General News of Monday, 9 October 2017
The Institute for Energy Security (IES) has charged the Environmental Protection Agency (EPA) and the National Petroleum Authority (NPA) to institute measures to prevent needless deaths and destruction of property to gas explosions.
This follows the Atomic Junction gas explosion on Saturday, October 7 which claimed seven lives, with some 132 others sustaining various degrees of injuries in the accident.
“The frequency and the impacts of the explosions are a clear manifestation of the absence of rigorous standards and regulations associated with LPG handling within the Ghanaian downstream petroleum sector. It is therefore necessary for the regulatory bodies within the sector to move beyond the rhetoric to save this avoidable and embarrassing phenomenon,” a statement signed by IES Principal Research Analyst Richmond Rockson, stated.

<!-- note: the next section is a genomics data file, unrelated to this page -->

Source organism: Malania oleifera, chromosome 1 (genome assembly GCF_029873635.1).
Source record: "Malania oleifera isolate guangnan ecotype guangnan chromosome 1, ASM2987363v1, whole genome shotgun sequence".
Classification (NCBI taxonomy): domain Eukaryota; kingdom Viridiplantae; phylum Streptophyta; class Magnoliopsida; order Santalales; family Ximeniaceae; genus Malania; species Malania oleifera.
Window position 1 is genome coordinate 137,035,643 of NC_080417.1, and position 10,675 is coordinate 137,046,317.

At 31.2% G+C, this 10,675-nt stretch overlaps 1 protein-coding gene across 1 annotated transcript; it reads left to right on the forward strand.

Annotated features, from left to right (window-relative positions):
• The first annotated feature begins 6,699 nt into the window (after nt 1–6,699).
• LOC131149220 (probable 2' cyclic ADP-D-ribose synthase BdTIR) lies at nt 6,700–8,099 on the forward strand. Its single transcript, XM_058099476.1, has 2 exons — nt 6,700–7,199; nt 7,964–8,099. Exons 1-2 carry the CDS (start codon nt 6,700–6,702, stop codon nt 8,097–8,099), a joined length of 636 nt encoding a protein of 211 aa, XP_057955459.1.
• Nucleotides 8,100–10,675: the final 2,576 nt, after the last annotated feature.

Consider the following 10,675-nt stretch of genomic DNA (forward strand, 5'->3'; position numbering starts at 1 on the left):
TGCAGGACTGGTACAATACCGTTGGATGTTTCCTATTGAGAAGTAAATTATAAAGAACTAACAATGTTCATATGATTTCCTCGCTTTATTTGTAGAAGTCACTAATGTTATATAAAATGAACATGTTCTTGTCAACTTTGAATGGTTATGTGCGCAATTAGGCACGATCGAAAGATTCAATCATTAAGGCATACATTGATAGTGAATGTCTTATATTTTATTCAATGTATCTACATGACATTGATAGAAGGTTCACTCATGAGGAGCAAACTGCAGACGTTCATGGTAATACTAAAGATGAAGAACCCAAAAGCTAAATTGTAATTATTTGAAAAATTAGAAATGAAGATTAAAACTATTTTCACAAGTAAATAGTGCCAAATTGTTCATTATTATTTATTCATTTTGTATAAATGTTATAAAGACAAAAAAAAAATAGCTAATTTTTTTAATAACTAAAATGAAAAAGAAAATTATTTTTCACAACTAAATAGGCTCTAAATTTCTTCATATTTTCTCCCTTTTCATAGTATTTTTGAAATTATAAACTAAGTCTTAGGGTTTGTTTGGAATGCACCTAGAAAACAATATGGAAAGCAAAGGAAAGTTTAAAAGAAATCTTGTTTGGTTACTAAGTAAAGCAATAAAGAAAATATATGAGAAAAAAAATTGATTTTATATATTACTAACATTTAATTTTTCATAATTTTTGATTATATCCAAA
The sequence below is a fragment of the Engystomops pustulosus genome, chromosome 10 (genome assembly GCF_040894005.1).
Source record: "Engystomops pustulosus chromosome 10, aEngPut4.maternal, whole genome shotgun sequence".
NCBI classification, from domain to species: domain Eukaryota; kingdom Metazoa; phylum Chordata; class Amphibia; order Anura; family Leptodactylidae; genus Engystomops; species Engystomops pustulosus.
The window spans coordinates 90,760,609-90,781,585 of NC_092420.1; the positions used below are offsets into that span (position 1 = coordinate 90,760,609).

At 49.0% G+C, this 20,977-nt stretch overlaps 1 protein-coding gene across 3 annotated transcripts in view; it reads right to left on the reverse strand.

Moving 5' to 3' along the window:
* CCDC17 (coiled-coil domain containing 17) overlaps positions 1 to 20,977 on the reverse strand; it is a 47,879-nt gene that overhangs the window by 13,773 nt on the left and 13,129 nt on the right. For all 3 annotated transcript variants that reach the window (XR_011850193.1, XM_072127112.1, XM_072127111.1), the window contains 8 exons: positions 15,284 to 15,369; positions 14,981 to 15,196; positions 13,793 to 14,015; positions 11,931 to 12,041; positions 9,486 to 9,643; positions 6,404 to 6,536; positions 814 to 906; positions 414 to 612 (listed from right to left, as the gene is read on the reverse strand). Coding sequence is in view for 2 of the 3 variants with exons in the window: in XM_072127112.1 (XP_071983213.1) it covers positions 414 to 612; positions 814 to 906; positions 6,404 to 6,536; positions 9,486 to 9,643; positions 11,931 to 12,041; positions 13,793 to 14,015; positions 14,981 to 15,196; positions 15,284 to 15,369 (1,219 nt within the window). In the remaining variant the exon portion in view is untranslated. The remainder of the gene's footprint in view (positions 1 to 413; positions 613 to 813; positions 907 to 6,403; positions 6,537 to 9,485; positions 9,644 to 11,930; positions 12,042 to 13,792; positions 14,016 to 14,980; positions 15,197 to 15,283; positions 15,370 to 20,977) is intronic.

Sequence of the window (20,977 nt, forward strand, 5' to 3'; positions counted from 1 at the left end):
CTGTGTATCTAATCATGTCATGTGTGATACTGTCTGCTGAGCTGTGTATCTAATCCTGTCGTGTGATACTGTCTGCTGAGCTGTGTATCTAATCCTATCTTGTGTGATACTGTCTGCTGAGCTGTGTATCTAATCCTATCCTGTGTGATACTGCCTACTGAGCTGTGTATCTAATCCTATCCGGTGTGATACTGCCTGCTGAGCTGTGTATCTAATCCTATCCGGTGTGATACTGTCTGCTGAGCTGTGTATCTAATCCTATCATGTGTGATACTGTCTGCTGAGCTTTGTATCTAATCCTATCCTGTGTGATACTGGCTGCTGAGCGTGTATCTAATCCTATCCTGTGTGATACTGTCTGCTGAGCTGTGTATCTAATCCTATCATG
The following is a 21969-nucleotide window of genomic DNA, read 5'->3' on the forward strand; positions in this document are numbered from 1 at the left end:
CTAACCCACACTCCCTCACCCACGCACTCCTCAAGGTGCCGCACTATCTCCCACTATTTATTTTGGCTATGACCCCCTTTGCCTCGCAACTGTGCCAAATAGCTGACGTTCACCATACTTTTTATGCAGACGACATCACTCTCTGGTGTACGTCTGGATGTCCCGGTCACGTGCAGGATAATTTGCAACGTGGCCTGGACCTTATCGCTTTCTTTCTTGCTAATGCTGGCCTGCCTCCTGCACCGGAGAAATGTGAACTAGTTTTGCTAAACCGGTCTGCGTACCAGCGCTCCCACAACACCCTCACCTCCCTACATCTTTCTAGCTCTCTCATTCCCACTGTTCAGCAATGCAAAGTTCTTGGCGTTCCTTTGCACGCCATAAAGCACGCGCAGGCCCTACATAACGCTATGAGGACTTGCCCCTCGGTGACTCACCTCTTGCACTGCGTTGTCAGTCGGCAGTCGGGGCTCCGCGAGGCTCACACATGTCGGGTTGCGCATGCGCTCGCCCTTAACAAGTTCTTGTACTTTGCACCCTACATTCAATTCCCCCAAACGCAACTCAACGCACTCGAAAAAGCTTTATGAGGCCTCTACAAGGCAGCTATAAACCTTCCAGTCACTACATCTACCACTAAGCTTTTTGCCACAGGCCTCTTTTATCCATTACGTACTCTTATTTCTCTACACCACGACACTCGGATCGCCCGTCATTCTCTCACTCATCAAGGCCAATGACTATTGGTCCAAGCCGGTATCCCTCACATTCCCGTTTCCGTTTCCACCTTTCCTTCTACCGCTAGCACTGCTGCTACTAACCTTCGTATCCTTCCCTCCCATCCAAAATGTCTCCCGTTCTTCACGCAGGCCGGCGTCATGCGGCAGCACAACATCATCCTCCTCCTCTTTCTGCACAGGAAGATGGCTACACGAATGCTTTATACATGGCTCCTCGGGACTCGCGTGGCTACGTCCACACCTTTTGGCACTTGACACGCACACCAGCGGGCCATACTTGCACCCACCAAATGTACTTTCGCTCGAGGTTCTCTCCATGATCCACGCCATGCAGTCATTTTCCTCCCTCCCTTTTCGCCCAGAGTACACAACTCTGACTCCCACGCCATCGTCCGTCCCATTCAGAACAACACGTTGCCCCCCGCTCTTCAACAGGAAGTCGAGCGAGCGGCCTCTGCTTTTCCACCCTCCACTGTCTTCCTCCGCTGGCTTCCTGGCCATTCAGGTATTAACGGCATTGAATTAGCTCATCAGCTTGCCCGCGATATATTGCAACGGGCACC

The release pointed out that from 2007 to date, the country has recorded over 110 deaths and 500 injuries from gas explosions under differing circumstances. Within the last three years, the country has experienced eight gas explosions, with Accra recording seven of such unfortunate incidents.
“Aside the fatalities and injuries are economic and social cost running into million dollars for every incident that occurred,” IES lamented.
IES noted that the Atomic Junction gas explosion “could have been avoided if we had acted on the recommendations of previous explosions, and beyond the promises”.
“It is imperative that the NPA, EPA, and allied agencies move plans that are collecting dust on ‘drawing-boards’ to implementation on the ground. A stitch in time, they say, saves nine.
“The reforms must go beyond banning the filling of LPG bottles at retail sites, to include the appropriate siting of LPG retailing stations, consistent and effective monitoring of LPG sites, stringent regulatory and licensing regimes etc,” the release added.
IES further urged the general public to support the regulatory bodies in implementing the needed reforms to save lives and property worth millions that are lost to such disasters.